Four intuitive ways of thinking may actually lead humans into traps. Here, they’re outlined in a bit of a review of what’s wrong with the CIA:
The first and most important tendency is that our minds are prone to see patterns and meaning in our world quite quickly, and then tend to ignore information that might disprove them.
Second, people pay more attention to visible information than to information generated by an absence.
Third, conclusions often rest on assumptions that are not readily testable, and may even be immune to disproof.
Another common error is to believe that the adversary sees the world as you do — a failing that is especially strong when the adversary’s beliefs are strange or extreme, but can also happen when the adversary has tactical goals that you hadn’t expected.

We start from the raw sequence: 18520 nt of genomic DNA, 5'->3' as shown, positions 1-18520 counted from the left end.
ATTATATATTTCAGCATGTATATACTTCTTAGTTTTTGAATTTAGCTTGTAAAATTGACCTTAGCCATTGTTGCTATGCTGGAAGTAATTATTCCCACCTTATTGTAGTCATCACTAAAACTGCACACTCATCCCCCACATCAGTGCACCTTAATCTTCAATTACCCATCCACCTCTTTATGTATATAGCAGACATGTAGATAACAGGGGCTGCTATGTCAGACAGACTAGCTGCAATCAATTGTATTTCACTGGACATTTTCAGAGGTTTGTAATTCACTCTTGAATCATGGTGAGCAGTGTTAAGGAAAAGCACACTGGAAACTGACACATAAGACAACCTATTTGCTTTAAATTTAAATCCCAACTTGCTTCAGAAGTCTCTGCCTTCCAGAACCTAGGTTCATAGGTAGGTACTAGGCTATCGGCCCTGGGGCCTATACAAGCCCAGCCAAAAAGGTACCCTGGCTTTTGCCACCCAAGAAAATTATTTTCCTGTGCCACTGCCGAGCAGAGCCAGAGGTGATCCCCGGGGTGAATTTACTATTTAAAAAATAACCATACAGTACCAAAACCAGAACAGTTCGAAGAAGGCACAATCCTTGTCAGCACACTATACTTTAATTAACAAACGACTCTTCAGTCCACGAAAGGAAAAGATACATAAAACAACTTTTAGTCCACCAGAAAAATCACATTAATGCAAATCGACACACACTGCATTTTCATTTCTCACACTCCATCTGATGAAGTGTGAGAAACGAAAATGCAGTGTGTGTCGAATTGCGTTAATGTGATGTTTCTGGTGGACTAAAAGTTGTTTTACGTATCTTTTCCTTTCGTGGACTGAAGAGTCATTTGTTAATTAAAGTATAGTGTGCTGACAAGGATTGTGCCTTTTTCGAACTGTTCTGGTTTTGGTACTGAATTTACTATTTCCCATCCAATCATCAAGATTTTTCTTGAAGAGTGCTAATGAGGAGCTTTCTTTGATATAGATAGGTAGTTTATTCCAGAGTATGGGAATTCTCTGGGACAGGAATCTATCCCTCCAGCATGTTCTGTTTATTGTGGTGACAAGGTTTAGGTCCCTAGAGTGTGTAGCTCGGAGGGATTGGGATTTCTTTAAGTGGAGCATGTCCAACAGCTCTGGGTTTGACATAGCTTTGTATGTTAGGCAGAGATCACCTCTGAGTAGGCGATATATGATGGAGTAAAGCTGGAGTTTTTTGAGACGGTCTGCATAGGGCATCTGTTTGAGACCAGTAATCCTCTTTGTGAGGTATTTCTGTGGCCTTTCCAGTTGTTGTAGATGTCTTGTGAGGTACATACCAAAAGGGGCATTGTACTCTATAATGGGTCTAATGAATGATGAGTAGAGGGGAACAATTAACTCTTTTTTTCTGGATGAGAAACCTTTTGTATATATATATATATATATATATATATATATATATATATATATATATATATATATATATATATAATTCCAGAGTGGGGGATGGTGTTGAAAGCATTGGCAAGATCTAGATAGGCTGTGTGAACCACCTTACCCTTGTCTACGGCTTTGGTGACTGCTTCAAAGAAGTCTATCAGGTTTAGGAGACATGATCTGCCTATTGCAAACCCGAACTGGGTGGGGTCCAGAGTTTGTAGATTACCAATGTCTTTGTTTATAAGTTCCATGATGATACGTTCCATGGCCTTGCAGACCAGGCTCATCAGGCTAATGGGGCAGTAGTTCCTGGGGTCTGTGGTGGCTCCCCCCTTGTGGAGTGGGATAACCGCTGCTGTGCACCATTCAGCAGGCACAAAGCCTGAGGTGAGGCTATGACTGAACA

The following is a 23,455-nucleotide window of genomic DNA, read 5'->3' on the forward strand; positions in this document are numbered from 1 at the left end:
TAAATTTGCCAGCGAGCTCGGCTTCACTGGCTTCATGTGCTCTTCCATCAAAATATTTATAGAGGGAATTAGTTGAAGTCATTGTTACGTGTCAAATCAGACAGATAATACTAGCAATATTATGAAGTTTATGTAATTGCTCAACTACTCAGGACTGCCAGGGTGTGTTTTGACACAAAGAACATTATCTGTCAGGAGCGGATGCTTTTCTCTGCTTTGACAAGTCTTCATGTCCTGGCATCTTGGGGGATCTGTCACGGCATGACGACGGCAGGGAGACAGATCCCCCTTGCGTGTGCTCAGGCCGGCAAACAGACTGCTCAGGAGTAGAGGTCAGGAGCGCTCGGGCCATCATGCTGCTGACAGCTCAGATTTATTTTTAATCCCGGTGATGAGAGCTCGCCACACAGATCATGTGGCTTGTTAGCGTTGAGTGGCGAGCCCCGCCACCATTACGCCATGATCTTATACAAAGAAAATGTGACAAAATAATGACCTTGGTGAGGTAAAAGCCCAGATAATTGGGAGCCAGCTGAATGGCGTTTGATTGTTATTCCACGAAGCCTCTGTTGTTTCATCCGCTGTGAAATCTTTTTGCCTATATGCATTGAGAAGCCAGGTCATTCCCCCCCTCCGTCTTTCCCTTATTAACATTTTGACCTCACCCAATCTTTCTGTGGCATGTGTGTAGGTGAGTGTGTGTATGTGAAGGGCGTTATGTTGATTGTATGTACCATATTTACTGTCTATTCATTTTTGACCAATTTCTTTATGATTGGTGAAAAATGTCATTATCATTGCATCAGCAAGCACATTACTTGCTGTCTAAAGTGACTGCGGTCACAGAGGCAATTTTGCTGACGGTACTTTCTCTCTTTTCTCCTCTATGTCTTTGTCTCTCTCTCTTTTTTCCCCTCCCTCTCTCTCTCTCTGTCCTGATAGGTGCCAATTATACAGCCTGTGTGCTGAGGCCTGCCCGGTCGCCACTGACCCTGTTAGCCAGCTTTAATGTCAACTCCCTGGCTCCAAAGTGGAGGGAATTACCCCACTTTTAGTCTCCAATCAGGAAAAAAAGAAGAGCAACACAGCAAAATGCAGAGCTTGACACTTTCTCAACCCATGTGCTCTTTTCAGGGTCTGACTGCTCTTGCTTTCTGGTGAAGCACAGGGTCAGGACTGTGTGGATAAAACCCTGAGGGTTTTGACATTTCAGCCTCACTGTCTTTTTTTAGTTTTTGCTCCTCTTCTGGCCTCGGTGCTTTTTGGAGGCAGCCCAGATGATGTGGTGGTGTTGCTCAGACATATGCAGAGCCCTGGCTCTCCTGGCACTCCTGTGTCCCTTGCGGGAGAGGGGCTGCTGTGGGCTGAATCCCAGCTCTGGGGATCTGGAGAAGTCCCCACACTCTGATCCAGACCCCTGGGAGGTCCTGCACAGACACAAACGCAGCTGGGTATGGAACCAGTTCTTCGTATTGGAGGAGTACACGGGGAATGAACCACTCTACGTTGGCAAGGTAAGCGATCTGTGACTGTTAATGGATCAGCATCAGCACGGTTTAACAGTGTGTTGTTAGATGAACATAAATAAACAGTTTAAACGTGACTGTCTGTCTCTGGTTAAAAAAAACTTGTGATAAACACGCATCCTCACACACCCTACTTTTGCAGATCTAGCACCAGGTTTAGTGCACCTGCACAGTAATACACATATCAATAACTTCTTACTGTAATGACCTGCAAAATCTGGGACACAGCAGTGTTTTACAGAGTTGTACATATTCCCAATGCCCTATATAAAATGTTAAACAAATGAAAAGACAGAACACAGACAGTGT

To compensate for natural tendencies of leaping to conclusions, relying on implicit understandings, and better recognizing the significance of absences, you should head over the article to read it in its entirety.